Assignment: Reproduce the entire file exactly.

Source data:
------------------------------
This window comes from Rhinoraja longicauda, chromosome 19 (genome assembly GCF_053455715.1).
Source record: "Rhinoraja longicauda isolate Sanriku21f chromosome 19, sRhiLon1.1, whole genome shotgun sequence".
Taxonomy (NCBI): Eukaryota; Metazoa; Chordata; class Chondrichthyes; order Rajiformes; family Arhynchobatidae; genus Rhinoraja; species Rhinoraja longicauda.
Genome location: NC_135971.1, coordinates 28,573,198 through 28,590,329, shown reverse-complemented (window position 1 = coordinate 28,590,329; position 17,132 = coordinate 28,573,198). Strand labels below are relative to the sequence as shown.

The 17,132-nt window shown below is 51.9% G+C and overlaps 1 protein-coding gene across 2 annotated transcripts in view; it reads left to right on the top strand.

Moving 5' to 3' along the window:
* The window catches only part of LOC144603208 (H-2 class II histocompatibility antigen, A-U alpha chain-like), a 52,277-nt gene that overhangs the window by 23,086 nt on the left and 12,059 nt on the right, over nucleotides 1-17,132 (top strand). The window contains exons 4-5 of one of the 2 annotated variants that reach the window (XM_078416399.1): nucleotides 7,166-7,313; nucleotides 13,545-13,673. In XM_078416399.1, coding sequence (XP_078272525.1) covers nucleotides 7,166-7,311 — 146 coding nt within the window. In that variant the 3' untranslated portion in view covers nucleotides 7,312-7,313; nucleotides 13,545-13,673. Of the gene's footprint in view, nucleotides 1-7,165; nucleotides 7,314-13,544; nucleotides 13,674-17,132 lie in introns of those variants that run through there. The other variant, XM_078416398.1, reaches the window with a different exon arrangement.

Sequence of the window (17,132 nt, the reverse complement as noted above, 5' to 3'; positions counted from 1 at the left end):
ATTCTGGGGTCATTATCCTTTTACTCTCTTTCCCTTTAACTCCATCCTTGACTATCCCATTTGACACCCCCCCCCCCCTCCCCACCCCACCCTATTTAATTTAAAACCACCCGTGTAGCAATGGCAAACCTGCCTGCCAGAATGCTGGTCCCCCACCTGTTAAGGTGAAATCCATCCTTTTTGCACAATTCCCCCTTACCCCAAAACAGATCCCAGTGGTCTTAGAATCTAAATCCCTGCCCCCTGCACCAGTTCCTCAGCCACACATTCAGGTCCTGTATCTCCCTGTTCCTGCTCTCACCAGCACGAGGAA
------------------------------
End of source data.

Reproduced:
This window comes from Rhinoraja longicauda, chromosome 19 (genome assembly GCF_053455715.1).
Source record: "Rhinoraja longicauda isolate Sanriku21f chromosome 19, sRhiLon1.1, whole genome shotgun sequence".
Taxonomy (NCBI): Eukaryota; Metazoa; Chordata; class Chondrichthyes; order Rajiformes; family Arhynchobatidae; genus Rhinoraja; species Rhinoraja longicauda.
Genome location: NC_135971.1, coordinates 28,573,198 through 28,590,329, shown reverse-complemented (window position 1 = coordinate 28,590,329; position 17,132 = coordinate 28,573,198). Strand labels below are relative to the sequence as shown.

The 17,132-nt window shown below is 51.9% G+C and overlaps 1 protein-coding gene across 2 annotated transcripts in view; it reads left to right on the top strand.

Moving 5' to 3' along the window:
* The window catches only part of LOC144603208 (H-2 class II histocompatibility antigen, A-U alpha chain-like), a 52,277-nt gene that overhangs the window by 23,086 nt on the left and 12,059 nt on the right, over nucleotides 1-17,132 (top strand). The window contains exons 4-5 of one of the 2 annotated variants that reach the window (XM_078416399.1): nucleotides 7,166-7,313; nucleotides 13,545-13,673. In XM_078416399.1, coding sequence (XP_078272525.1) covers nucleotides 7,166-7,311 — 146 coding nt within the window. In that variant the 3' untranslated portion in view covers nucleotides 7,312-7,313; nucleotides 13,545-13,673. Of the gene's footprint in view, nucleotides 1-7,165; nucleotides 7,314-13,544; nucleotides 13,674-17,132 lie in introns of those variants that run through there. The other variant, XM_078416398.1, reaches the window with a different exon arrangement.

Sequence of the window (17,132 nt, the reverse complement as noted above, 5' to 3'; positions counted from 1 at the left end):
ATTCTGGGGTCATTATCCTTTTACTCTCTTTCCCTTTAACTCCATCCTTGACTATCCCATTTGACACCCCCCCCCCCCTCCCCACCCCACCCTATTTAATTTAAAACCACCCGTGTAGCAATGGCAAACCTGCCTGCCAGAATGCTGGTCCCCCACCTGTTAAGGTGAAATCCATCCTTTTTGCACAATTCCCCCTTACCCCAAAACAGATCCCAGTGGTCTTAGAATCTAAATCCCTGCCCCCTGCACCAGTTCCTCAGCCACACATTCAGGTCCTGTATCTCCCTGTTCCTGCTCTCACCAGCACGAGGAA